Alcoholism is a chronic, progressive disease, which can injure, cause disability or even death. Alcoholism is acknowledged to be a public health crisis resulting in significant social, health and economic burdens on society. Incidence rates are high: World Health Organization estimates that 140 million people throughout the world suffer from alcohol use disorder (AUD). National Institute of Health estimates that approximately 16.6 million adults have an alcohol use disorder.
Below are criteria for the disorder. According to the DSM 5 (Diagnostic and Statistical Manual of Mental Disorders), a person suffering from AUD demonstrates some or many of the following:
- tolerance (the need for increasingly greater amounts of alcohol to achieve intoxication, or a lesser effect using the same amount)
- withdrawal (experiencing symptoms of withdrawal and/or drinking to avoid withdrawal symptoms)
- alcohol is consumed in larger amounts, or over a longer period of time, than was intended
- persistent desire or unsuccessful efforts to lessen or control use
- a great deal of time spent in activities necessary to obtain, use, or recover from the effects of alcohol
- important social, occupational or recreational activities are given up, or reduced
- cravings or urges to use alcohol
- continued drinking despite ongoing physical or psychological problems
Some alcoholic patients claim that they do not drink daily, yet admit to binge usage. Binge drinking is defined as a pattern of consuming 4 to 5 drinks – depending on gender – within a 2-hour period, bringing the blood alcohol concentration (BAC) levels dangerously high. Binge drinkers often proclaim, “I can stop any time I want!” The proof is in the pudding, however – they continue to return to binge drinking, which may have severe consequences. They are unable to control or stop this pattern.
“I can control my drinking – I can limit myself” is another rationalization frequently made by alcoholics. And while it’s true that some people are able to limit their alcohol consumption, many cannot. What often begins as mild to moderate alcohol use quickly morphs into daily, problematic drinking, binge use, or heavy drinking. What started as a glass of wine after dinner may lead to two, or a couple of drinks at social gathering lead to more frequent and greater consumption. Soon, a dangerous pattern of alcohol misuse has developed and spiraled out of the person’s control, accompanied by physiological and behavioral changes that fuel the disorder’s progression.
Alcohol use disorder is considered a medical condition and is an addiction. The person suffering from AUD usually becomes preoccupied with drinking, unable to control the amount of alcohol s/he drinks, or how frequently, despite the physical, emotional, and social consequences involved in consumption.
What causes alcoholism?
Most researchers believe that alcoholism is caused by a combination of a number of factors such as biological causes, which include a person’s unique physiology and genetics. Some studies suggest that 9% of the general population is predisposed to alcoholism based on genetic factors. Studies have also shown that children who are born to alcoholic parents are four times more likely to become alcoholics than children who are not from alcoholic backgrounds.
Psychological make-up is another factor. For instance, risk factors include poor coping skills and lack of impulse control, poor stress-reduction skills and the presence of psychological disorders (e.g., depression and anxiety). Finally, a person’s socio-cultural environment is a factor. Individuals learn values and beliefs from family and the surrounding culture – these include either the use or misuse of alcohol.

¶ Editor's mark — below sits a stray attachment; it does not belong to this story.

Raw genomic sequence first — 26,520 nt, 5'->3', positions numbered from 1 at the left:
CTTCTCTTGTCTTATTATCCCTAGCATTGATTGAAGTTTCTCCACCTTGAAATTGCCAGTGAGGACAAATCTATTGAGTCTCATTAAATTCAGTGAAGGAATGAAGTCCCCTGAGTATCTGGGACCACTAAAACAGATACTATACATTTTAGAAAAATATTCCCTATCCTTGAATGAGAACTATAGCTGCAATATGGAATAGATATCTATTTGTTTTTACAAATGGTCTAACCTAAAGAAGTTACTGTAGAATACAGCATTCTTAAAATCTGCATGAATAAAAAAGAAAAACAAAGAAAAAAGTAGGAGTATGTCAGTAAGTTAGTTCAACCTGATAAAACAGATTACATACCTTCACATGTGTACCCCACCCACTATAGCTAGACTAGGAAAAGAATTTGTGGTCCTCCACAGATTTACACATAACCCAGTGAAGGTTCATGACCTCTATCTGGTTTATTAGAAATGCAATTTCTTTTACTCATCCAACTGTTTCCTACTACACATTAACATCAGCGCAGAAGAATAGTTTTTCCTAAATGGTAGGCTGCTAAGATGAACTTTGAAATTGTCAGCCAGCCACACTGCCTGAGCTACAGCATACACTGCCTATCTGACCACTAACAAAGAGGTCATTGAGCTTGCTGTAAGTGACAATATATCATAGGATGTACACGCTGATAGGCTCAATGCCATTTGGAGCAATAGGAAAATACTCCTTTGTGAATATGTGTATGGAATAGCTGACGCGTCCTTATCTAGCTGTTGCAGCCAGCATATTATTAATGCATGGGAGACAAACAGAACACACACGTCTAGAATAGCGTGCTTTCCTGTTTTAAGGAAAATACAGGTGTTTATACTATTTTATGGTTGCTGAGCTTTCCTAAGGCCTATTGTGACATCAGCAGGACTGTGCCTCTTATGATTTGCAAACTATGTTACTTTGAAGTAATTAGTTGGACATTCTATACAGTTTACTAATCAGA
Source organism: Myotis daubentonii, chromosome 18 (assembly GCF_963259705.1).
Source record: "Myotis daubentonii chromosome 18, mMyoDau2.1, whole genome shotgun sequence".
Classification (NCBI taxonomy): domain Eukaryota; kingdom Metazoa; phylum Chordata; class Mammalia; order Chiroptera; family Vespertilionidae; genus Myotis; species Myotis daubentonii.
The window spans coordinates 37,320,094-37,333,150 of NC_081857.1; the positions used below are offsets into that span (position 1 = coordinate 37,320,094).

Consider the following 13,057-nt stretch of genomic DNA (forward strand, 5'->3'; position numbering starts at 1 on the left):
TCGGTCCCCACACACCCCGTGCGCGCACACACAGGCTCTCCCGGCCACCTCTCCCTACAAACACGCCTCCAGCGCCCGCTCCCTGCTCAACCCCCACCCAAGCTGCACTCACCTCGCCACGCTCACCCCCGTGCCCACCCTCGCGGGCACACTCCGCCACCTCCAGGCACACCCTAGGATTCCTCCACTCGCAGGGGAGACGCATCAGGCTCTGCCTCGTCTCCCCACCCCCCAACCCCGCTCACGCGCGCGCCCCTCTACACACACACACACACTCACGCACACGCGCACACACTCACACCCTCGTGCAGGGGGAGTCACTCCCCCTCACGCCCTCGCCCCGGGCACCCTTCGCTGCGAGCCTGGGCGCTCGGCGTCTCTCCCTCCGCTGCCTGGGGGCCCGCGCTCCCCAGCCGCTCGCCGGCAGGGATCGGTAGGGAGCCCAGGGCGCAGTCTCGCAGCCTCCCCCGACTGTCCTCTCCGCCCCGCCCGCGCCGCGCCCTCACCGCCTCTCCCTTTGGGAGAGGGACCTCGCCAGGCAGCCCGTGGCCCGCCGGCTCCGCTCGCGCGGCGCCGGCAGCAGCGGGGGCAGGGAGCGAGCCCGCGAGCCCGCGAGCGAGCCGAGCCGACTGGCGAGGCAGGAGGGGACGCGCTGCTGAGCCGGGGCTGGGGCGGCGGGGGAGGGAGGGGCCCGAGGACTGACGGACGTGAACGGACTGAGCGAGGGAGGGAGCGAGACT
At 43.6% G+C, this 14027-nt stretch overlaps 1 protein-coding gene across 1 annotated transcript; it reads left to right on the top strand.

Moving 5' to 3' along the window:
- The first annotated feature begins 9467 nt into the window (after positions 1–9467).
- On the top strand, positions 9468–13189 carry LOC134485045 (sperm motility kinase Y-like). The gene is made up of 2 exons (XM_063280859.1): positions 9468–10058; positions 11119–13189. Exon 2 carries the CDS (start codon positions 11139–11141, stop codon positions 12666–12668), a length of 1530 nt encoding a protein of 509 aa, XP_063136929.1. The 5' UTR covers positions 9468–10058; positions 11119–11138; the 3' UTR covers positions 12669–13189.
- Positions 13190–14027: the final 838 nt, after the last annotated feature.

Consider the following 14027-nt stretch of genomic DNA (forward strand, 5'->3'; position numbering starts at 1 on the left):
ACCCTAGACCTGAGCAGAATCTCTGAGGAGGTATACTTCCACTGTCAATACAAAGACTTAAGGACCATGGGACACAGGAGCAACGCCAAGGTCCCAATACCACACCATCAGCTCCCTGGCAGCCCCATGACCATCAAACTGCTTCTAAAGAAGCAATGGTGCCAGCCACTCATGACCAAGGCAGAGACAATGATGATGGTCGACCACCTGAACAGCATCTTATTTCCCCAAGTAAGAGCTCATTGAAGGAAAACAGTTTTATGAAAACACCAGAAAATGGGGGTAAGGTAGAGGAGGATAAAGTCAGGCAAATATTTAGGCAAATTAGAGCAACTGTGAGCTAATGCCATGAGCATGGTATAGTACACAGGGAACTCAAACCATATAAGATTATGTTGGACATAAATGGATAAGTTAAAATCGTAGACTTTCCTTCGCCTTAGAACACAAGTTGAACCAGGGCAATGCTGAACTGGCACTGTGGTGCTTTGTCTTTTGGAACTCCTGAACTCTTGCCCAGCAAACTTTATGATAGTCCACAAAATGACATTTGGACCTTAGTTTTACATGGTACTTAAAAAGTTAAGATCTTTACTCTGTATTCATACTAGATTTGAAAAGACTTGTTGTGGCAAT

What are some common effects of alcohol use disorder?
Alcohol use disorder is known to affect the gastrointestinal system, sleep cycle, liver, heart, pancreas, blood, and/or nervous system, and potentially result in epilepsy, polyneuropathy, alcoholic dementia, mood disturbances, increased chance of cancer, nutritional deficiencies, sexual dysfunction, and harm to the reproductive system. Additionally, women who drink while pregnant have an increased risk of delivering a baby with Fetal Alcohol Syndrome.
Other signs of alcoholism may include:
- broken capillaries (small blood vessels) on the face
- raspy voice
- trembling hands
- chronic diarrhea
- enlarged veins just under the skin around the navel
- fluid in the abdomen
- a yellowish tone to the skin
- decreased testicle size
- poor nutritional health
Severe cognitive problems are not uncommon in alcoholics. Approximately 10% of all dementia cases are alcohol-related, making alcohol the second leading cause of dementia. Alcoholics may also suffer from co-occurring psychiatric disorders, especially anxiety and depressive disorders, with as many as 25% of alcoholics presenting with severe psychiatric disturbances. It isn’t always clear, however, which problem occurred first. Did the patient’s alcohol use disorder precede the psychiatric order, (e.g., depression or anxiety? Or was the alcohol use a misguided – albeit bona fide – attempt to treat the disturbing symptoms of anxiety and depression?
Patients who suffer from both alcoholism and a psychiatric disorder are referred to as “dual-diagnosis patients.” Milestones is one of the premier programs in America with regard to this specific treatment niche. Our staff excels at treating substance use disorders as well as mental health issues. Dual diagnosis treatment programs are predicated on the understanding that if the alcoholism is not addressed, the co-occurring psychiatric disorder will likely continue, and vice versa – if the underlying psychiatric disorder is not addressed, the disease of alcoholism will likely continue to progress.
How is alcoholism treated?
The first treatment intervention for alcoholism is detoxification, during which the patient is abstinent while harmful chemicals are removed from her/his system. For the patient’s safety, it is vital that a reputable, licensed clinic or physician supervise the detoxification phase. The detox process may take between 4-7 days, during which the patient may be prescribed specific medications to address, or prevent, delirium tremens (or “DTs”), which may result in uncontrollable shaking, panic attacks, and hallucinations, and/or other withdrawal symptoms, including seizures.